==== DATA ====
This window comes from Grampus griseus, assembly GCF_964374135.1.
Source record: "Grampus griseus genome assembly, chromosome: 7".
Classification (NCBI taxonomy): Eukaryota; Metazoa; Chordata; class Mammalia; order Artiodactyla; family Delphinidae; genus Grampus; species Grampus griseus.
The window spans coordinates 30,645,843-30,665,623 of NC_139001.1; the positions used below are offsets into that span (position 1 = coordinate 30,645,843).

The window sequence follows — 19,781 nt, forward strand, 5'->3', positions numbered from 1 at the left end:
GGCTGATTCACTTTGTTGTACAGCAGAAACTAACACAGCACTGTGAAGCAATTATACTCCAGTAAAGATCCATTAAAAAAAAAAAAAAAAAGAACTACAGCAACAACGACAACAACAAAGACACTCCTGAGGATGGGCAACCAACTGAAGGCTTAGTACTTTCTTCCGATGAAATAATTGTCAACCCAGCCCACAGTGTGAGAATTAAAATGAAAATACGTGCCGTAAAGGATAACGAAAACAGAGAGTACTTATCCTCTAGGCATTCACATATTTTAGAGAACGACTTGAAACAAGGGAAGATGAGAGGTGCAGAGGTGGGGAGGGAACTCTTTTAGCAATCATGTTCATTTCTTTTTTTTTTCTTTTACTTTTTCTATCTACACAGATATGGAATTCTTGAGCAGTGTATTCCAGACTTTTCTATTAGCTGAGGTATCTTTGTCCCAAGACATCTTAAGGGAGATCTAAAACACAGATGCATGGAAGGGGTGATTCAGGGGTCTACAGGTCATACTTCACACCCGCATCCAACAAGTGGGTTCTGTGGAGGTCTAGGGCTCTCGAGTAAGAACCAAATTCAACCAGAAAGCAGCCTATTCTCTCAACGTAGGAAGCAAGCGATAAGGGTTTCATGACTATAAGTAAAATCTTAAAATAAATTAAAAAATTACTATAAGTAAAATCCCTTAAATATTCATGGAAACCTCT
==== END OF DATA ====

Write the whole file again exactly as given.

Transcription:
This window comes from Grampus griseus, assembly GCF_964374135.1.
Source record: "Grampus griseus genome assembly, chromosome: 7".
Classification (NCBI taxonomy): Eukaryota; Metazoa; Chordata; class Mammalia; order Artiodactyla; family Delphinidae; genus Grampus; species Grampus griseus.
The window spans coordinates 30,645,843-30,665,623 of NC_139001.1; the positions used below are offsets into that span (position 1 = coordinate 30,645,843).

The window sequence follows — 19,781 nt, forward strand, 5'->3', positions numbered from 1 at the left end:
GGCTGATTCACTTTGTTGTACAGCAGAAACTAACACAGCACTGTGAAGCAATTATACTCCAGTAAAGATCCATTAAAAAAAAAAAAAAAAAGAACTACAGCAACAACGACAACAACAAAGACACTCCTGAGGATGGGCAACCAACTGAAGGCTTAGTACTTTCTTCCGATGAAATAATTGTCAACCCAGCCCACAGTGTGAGAATTAAAATGAAAATACGTGCCGTAAAGGATAACGAAAACAGAGAGTACTTATCCTCTAGGCATTCACATATTTTAGAGAACGACTTGAAACAAGGGAAGATGAGAGGTGCAGAGGTGGGGAGGGAACTCTTTTAGCAATCATGTTCATTTCTTTTTTTTTTCTTTTACTTTTTCTATCTACACAGATATGGAATTCTTGAGCAGTGTATTCCAGACTTTTCTATTAGCTGAGGTATCTTTGTCCCAAGACATCTTAAGGGAGATCTAAAACACAGATGCATGGAAGGGGTGATTCAGGGGTCTACAGGTCATACTTCACACCCGCATCCAACAAGTGGGTTCTGTGGAGGTCTAGGGCTCTCGAGTAAGAACCAAATTCAACCAGAAAGCAGCCTATTCTCTCAACGTAGGAAGCAAGCGATAAGGGTTTCATGACTATAAGTAAAATCTTAAAATAAATTAAAAAATTACTATAAGTAAAATCCCTTAAATATTCATGGAAACCTCT